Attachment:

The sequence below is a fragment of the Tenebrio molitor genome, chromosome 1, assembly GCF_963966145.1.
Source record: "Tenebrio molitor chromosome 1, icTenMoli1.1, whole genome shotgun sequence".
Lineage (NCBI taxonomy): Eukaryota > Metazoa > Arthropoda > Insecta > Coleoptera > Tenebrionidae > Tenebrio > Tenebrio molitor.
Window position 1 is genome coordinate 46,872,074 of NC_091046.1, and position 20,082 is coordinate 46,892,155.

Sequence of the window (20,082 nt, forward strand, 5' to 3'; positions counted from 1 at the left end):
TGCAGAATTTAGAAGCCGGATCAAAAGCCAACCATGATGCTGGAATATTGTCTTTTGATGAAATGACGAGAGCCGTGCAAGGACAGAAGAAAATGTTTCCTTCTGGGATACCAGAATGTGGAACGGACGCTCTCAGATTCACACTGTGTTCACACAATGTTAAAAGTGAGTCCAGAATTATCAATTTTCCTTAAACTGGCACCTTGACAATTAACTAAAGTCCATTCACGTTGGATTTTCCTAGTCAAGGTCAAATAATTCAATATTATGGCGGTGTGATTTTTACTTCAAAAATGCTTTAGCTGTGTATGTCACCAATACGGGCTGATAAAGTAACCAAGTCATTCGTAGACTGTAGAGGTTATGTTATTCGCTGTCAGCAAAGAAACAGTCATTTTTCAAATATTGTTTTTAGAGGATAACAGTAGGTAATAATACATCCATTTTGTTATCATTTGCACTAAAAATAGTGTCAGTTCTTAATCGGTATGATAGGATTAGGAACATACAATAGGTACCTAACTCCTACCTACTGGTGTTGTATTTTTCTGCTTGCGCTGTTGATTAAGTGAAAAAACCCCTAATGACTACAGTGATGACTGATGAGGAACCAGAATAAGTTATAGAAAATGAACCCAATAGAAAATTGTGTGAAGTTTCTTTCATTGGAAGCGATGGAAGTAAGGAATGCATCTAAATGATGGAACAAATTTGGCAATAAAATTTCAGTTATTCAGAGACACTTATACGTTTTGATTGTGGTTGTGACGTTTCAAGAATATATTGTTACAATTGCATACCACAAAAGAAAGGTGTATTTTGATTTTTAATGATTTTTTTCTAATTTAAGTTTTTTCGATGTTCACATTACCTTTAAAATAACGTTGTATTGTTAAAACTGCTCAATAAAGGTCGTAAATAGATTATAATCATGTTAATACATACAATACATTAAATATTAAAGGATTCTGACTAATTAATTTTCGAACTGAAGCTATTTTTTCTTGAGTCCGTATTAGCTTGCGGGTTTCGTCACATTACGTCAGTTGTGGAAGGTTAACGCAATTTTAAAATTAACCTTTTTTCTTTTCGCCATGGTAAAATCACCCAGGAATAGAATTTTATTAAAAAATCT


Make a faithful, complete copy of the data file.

The sequence below is a fragment of the Tenebrio molitor genome, chromosome 1, assembly GCF_963966145.1.
Source record: "Tenebrio molitor chromosome 1, icTenMoli1.1, whole genome shotgun sequence".
Lineage (NCBI taxonomy): Eukaryota > Metazoa > Arthropoda > Insecta > Coleoptera > Tenebrionidae > Tenebrio > Tenebrio molitor.
Window position 1 is genome coordinate 46,872,074 of NC_091046.1, and position 20,082 is coordinate 46,892,155.

Sequence of the window (20,082 nt, forward strand, 5' to 3'; positions counted from 1 at the left end):
TGCAGAATTTAGAAGCCGGATCAAAAGCCAACCATGATGCTGGAATATTGTCTTTTGATGAAATGACGAGAGCCGTGCAAGGACAGAAGAAAATGTTTCCTTCTGGGATACCAGAATGTGGAACGGACGCTCTCAGATTCACACTGTGTTCACACAATGTTAAAAGTGAGTCCAGAATTATCAATTTTCCTTAAACTGGCACCTTGACAATTAACTAAAGTCCATTCACGTTGGATTTTCCTAGTCAAGGTCAAATAATTCAATATTATGGCGGTGTGATTTTTACTTCAAAAATGCTTTAGCTGTGTATGTCACCAATACGGGCTGATAAAGTAACCAAGTCATTCGTAGACTGTAGAGGTTATGTTATTCGCTGTCAGCAAAGAAACAGTCATTTTTCAAATATTGTTTTTAGAGGATAACAGTAGGTAATAATACATCCATTTTGTTATCATTTGCACTAAAAATAGTGTCAGTTCTTAATCGGTATGATAGGATTAGGAACATACAATAGGTACCTAACTCCTACCTACTGGTGTTGTATTTTTCTGCTTGCGCTGTTGATTAAGTGAAAAAACCCCTAATGACTACAGTGATGACTGATGAGGAACCAGAATAAGTTATAGAAAATGAACCCAATAGAAAATTGTGTGAAGTTTCTTTCATTGGAAGCGATGGAAGTAAGGAATGCATCTAAATGATGGAACAAATTTGGCAATAAAATTTCAGTTATTCAGAGACACTTATACGTTTTGATTGTGGTTGTGACGTTTCAAGAATATATTGTTACAATTGCATACCACAAAAGAAAGGTGTATTTTGATTTTTAATGATTTTTTTCTAATTTAAGTTTTTTCGATGTTCACATTACCTTTAAAATAACGTTGTATTGTTAAAACTGCTCAATAAAGGTCGTAAATAGATTATAATCATGTTAATACATACAATACATTAAATATTAAAGGATTCTGACTAATTAATTTTCGAACTGAAGCTATTTTTTCTTGAGTCCGTATTAGCTTGCGGGTTTCGTCACATTACGTCAGTTGTGGAAGGTTAACGCAATTTTAAAATTAACCTTTTTTCTTTTCGCCATGGTAAAATCACCCAGGAATAGAATTTTATTAAAAAATCT